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10 tips for using our social and emotional learning curriculum

Social-emotional curriculum

Perhaps you’ve been intrigued by our social and emotional learning (SEL) curriculum but weren’t sure if it was right for you and your students. Maybe you’ve bought every single one we’ve released so far and are looking to level up your instruction and effectiveness (thank you so much, generous supporters!).

Maybe you’re somewhere in between. Wherever you are, this blog will help you make this curriculum the perfect fit for your classroom and students.

It’s meant to be flexible, to meet the needs of diverse and unique individual students. While we recommend it for middle and high school age students, it could also easily be adapted for younger students as well.

hyperlinks on the table of contents
Anywhere there is blue, underlined text it is a hyperlink. Also at the bottom of pages, the blue arrow returns you to the table of contents.

Everything is hyperlinked throughout this incredible curriculum. Clicking on items in the table of contents will take you right to that page. In addition, each page has a blue arrow on the bottom that you can click to return you to the table of contents. 

This makes for easy navigation and exploration of these beefy, monthly curriculum units. Click around. Explore.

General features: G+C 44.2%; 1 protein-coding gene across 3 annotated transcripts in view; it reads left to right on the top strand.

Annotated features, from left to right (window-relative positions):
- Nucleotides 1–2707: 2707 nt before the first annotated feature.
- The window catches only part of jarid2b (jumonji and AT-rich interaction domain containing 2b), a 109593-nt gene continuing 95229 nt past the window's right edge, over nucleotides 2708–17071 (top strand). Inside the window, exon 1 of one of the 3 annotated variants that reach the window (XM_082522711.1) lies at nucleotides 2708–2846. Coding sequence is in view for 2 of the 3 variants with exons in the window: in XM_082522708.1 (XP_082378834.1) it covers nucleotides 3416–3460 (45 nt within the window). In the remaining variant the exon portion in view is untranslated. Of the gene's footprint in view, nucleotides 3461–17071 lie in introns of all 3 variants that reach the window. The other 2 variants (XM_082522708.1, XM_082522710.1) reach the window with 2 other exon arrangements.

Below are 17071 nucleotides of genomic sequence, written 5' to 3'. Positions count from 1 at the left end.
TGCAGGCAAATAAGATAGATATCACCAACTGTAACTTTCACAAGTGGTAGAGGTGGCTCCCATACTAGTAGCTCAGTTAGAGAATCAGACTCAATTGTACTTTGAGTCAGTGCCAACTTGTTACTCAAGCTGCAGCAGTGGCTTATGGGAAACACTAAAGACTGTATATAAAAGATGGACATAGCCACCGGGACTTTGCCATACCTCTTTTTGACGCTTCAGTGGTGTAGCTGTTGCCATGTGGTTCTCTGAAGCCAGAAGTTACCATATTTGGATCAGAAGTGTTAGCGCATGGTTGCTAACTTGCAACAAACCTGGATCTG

Have some fun. Our social and emotional learning curriculum is meant to be enjoyable and flexible, for both you and your students. 

Additionally, all the recommended videos are also linked straight to that video. This is true for the weekly overviews and any student activities where there are accompanying videos. 

If hyperlinks aren’t feasible for your students to be clicking, you can check out the accompanying video playlists on our YouTube channel. These playlists include all the recommended videos for each social and emotional learning curriculum unit.

2. Start with the 4-week overview

This little beauty is a snapshot of the whole month and a theme/focus for each day. It gives you a comforting sense of what each day has in store.

It can be great to pair this with your month’s calendar to determine if there are any interesting days (assembly days, holidays, sub days, etc.). Now, you can be proactive about moving/swapping some of the planned days around.

For example, if you’re using our lovely behavior rewards system (more on that later) and Fridays are reward days, that may not be an ideal plan for a substitute if you know you’ll be out. But you could easily swap the Thursday and the Friday of that week, as the individual exploration activities would be very appropriate for a substitute.

The month overview is a powerful tool for feeling prepared with a comprehensive game plan and making this month of curriculum perfect for you and your students.